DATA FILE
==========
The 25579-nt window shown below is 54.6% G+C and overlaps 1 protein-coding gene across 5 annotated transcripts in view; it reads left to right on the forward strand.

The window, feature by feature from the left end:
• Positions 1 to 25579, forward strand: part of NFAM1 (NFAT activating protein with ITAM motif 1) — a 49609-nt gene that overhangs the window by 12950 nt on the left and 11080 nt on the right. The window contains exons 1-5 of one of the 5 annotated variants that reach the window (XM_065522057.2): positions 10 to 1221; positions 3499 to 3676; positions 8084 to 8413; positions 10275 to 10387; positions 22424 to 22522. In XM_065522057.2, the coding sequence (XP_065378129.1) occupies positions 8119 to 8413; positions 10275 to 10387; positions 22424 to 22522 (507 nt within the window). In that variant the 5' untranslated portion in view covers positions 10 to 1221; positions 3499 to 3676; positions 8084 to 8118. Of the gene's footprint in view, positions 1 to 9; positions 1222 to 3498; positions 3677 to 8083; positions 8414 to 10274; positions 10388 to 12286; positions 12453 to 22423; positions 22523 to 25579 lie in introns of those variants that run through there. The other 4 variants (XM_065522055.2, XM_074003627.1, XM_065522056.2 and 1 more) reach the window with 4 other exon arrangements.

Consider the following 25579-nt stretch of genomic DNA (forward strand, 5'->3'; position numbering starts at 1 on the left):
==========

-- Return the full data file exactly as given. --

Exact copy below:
The 25579-nt window shown below is 54.6% G+C and overlaps 1 protein-coding gene across 5 annotated transcripts in view; it reads left to right on the forward strand.

The window, feature by feature from the left end:
• Positions 1 to 25579, forward strand: part of NFAM1 (NFAT activating protein with ITAM motif 1) — a 49609-nt gene that overhangs the window by 12950 nt on the left and 11080 nt on the right. The window contains exons 1-5 of one of the 5 annotated variants that reach the window (XM_065522057.2): positions 10 to 1221; positions 3499 to 3676; positions 8084 to 8413; positions 10275 to 10387; positions 22424 to 22522. In XM_065522057.2, the coding sequence (XP_065378129.1) occupies positions 8119 to 8413; positions 10275 to 10387; positions 22424 to 22522 (507 nt within the window). In that variant the 5' untranslated portion in view covers positions 10 to 1221; positions 3499 to 3676; positions 8084 to 8118. Of the gene's footprint in view, positions 1 to 9; positions 1222 to 3498; positions 3677 to 8083; positions 8414 to 10274; positions 10388 to 12286; positions 12453 to 22423; positions 22523 to 25579 lie in introns of those variants that run through there. The other 4 variants (XM_065522055.2, XM_074003627.1, XM_065522056.2 and 1 more) reach the window with 4 other exon arrangements.

Consider the following 25579-nt stretch of genomic DNA (forward strand, 5'->3'; position numbering starts at 1 on the left):